Region: Nyamagabe District, Southern Province
Owner: The Sumbili Family
Altitude: 1,935 metres above sea level
Variety: 100% Red Bourbon
Processing: Fully Washed and sun-dried on African raised beds.
Floral with vanilla and sweet cream, raisin, maple, roasted almonds and dark chocolate and tangerine blossom.
The coffee is produced and named after Sumbili, who have produced coffee for 35 years. It is processed at Buf Café’s Nyarusiza washing station. For nearly 20 years (like all farmers in Rwanda) the Sumbili family sold their semi-processed cherries on to a middleman, with prices dictated by a single exporter. In the 1990’s, declining world prices and a commodity focused system, resulted in severe hardship for many farmers, many of whom abandoned coffee entirely. Thankfully the Sumbili’s did not, and in 2003, they began to focus on producing specialty coffee. After attending one of Buf Café’s educational sessions they focused their energies on improving their farming practices in order to maximise quality.
Sadly Mr Sumbili passed away in July of 2014, aged 83. His land was subsequently divided between his six children who have continued producing exceptional coffee with Buf Cafe.
Located in the Butare region in Rwanda’s South, the Sumbili family drop off their freshly picked cherries each and every day to a Buf Café. The cherries are then delivered to Nyarusiza washing station for sorting, processing, and drying. These lots are all marked with the Sumbili name and the picking date. This ensures that their lots are kept separate for inventory and scoring purposes.
This particular lot from the Sumbili family comes from cherries picked from the 25th of February through to the 4th of March.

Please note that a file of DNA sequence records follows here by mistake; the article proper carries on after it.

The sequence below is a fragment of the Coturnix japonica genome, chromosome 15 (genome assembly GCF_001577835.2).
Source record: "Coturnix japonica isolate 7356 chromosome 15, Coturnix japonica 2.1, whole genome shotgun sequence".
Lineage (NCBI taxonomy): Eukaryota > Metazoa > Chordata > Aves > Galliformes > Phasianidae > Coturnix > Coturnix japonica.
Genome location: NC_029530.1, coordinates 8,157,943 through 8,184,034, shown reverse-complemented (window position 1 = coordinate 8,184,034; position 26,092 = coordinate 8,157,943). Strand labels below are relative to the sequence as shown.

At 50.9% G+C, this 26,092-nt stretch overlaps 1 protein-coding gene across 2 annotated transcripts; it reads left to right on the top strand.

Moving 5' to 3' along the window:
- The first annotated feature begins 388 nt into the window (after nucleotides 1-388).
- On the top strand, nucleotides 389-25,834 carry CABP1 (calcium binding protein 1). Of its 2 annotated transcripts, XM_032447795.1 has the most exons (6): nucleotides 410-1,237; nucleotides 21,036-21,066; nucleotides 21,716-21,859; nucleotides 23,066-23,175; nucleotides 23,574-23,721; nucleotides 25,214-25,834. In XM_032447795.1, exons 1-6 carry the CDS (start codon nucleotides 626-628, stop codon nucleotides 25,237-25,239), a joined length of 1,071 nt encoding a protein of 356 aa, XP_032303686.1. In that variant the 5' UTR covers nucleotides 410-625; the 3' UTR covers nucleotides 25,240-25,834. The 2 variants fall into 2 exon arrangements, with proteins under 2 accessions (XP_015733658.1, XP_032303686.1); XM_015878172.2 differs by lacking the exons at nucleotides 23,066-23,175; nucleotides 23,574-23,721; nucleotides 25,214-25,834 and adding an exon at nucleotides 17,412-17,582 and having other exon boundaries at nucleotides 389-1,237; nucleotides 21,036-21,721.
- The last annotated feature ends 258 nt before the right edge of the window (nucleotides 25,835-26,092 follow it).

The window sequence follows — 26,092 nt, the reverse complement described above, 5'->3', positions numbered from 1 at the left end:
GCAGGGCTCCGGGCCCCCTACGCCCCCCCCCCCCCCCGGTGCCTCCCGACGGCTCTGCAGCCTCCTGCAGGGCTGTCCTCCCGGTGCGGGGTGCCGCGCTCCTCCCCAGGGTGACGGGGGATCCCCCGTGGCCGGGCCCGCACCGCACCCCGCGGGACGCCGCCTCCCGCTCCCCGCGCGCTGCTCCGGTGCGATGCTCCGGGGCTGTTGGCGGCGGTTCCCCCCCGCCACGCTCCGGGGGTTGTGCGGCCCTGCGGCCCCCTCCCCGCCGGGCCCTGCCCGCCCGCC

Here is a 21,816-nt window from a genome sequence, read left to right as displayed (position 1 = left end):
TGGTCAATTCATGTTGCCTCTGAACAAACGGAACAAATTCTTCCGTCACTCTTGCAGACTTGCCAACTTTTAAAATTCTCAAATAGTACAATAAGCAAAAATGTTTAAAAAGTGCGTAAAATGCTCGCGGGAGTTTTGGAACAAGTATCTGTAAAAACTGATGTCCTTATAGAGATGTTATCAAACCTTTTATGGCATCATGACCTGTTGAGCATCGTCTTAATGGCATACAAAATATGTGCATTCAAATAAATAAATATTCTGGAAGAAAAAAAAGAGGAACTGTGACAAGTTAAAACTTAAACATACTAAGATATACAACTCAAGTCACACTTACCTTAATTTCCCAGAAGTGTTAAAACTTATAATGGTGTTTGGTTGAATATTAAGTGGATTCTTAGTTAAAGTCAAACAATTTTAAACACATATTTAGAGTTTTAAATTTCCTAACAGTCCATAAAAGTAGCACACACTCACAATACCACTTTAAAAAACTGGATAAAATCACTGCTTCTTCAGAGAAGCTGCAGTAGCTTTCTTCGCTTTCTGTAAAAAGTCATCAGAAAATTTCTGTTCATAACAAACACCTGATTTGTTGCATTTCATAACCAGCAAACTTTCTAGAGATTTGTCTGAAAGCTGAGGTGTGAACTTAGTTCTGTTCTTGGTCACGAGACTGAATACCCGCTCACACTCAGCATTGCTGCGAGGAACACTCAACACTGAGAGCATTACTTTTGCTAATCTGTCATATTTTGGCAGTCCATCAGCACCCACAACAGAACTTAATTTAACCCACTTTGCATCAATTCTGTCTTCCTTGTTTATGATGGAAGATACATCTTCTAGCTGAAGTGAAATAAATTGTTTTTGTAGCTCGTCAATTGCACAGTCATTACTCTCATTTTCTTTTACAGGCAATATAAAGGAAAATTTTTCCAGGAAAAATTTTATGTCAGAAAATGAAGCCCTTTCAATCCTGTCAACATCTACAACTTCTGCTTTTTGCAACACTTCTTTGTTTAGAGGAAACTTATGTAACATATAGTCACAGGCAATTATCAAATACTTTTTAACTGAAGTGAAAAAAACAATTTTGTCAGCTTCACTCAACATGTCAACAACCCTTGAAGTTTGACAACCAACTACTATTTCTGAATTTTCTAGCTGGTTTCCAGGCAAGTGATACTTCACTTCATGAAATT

How Sumbili is processed
- Perfectly ripe cherries are hand-picked and then delivered to the washing station – on foot, by bike, or by trucks that pick up cherries from various collection points in the area.
- Prior to being pulped, the cherries are placed into floatation tanks, where a net is used to remove the floaters (less dense, lower grade cherries). The heavier cherries are then pulped the same day using a mechanical pulper that divides the beans into three grades by weight.
- The beans (in parchment) are then dry fermented (in a tank with no added water) overnight for 8 – 12 hours. Following this, they are sorted again using grading channels. This process sends water through the channels and the lighter (i.e. lower grade) beans are washed to the bottom, while the heavier cherries remain at the top of the channel.
- The wet parchment is then soaked in water for the next 24 hours, after which it is moved to pre-drying beds where it is intensively sorted for around six hours. This step is always done whilst the beans are still damp because the green (unripe) beans are easier to spot. It is also always done in the shade, which protects the beans from the sunlight – something that helps to keep the parchment intact and therefore protect the bean better.
- Finally, the sorted beans are moved onto African beds – directly in the sun – where they dry slowly over 10 – 20 days. During this time the coffee is (yet again) hand-sorted carefully for defects, and turned regularly to ensure the coffee dried evenly. It is also covered in the middle of the day when the sun is at its hottest.
- Once they are at 12% humidity, the coffee (still in its parchment) is stored in the washing station’s warehouse, in carefully labeled lots, until it is ready for export. From there it is transported to Kigali (Rwanda’s capital), where it is dry milled to remove the parchment; where it is hand-sorted one last time to remove any physical defects. Finally it is bagged into 60kg portions, packed into a container and shipped to us!